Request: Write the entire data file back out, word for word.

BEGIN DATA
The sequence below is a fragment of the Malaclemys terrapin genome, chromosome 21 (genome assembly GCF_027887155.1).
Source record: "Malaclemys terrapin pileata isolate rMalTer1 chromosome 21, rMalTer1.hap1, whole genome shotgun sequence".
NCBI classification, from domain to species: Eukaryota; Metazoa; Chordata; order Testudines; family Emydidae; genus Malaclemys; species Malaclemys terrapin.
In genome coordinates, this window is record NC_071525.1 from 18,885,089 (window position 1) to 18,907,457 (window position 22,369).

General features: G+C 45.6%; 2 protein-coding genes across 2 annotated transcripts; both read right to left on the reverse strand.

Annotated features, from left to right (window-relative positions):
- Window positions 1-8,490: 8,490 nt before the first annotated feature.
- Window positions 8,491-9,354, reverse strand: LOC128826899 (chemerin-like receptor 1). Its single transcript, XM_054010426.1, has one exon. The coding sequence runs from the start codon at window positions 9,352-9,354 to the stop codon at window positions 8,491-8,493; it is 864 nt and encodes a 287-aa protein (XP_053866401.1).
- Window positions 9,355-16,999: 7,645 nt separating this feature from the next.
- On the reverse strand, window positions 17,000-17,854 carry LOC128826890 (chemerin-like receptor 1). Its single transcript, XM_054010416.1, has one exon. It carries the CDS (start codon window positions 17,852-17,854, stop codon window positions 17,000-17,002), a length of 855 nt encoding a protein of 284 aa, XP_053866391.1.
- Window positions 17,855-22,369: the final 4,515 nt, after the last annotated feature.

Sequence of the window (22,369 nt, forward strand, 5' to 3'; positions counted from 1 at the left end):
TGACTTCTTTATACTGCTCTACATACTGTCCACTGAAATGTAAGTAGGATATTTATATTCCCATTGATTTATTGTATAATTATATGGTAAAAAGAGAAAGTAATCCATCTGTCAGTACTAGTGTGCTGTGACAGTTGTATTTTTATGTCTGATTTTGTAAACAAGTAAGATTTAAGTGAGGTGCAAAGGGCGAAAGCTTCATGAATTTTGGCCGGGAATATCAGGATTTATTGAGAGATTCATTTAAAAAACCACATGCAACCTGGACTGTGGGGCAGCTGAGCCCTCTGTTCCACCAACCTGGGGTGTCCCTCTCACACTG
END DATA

The sequence below is a fragment of the Malaclemys terrapin genome, chromosome 21 (genome assembly GCF_027887155.1).
Source record: "Malaclemys terrapin pileata isolate rMalTer1 chromosome 21, rMalTer1.hap1, whole genome shotgun sequence".
NCBI classification, from domain to species: Eukaryota; Metazoa; Chordata; order Testudines; family Emydidae; genus Malaclemys; species Malaclemys terrapin.
In genome coordinates, this window is record NC_071525.1 from 18,885,089 (window position 1) to 18,907,457 (window position 22,369).

General features: G+C 45.6%; 2 protein-coding genes across 2 annotated transcripts; both read right to left on the reverse strand.

Annotated features, from left to right (window-relative positions):
- Window positions 1-8,490: 8,490 nt before the first annotated feature.
- Window positions 8,491-9,354, reverse strand: LOC128826899 (chemerin-like receptor 1). Its single transcript, XM_054010426.1, has one exon. The coding sequence runs from the start codon at window positions 9,352-9,354 to the stop codon at window positions 8,491-8,493; it is 864 nt and encodes a 287-aa protein (XP_053866401.1).
- Window positions 9,355-16,999: 7,645 nt separating this feature from the next.
- On the reverse strand, window positions 17,000-17,854 carry LOC128826890 (chemerin-like receptor 1). Its single transcript, XM_054010416.1, has one exon. It carries the CDS (start codon window positions 17,852-17,854, stop codon window positions 17,000-17,002), a length of 855 nt encoding a protein of 284 aa, XP_053866391.1.
- Window positions 17,855-22,369: the final 4,515 nt, after the last annotated feature.

Sequence of the window (22,369 nt, forward strand, 5' to 3'; positions counted from 1 at the left end):
TGACTTCTTTATACTGCTCTACATACTGTCCACTGAAATGTAAGTAGGATATTTATATTCCCATTGATTTATTGTATAATTATATGGTAAAAAGAGAAAGTAATCCATCTGTCAGTACTAGTGTGCTGTGACAGTTGTATTTTTATGTCTGATTTTGTAAACAAGTAAGATTTAAGTGAGGTGCAAAGGGCGAAAGCTTCATGAATTTTGGCCGGGAATATCAGGATTTATTGAGAGATTCATTTAAAAAACCACATGCAACCTGGACTGTGGGGCAGCTGAGCCCTCTGTTCCACCAACCTGGGGTGTCCCTCTCACACTG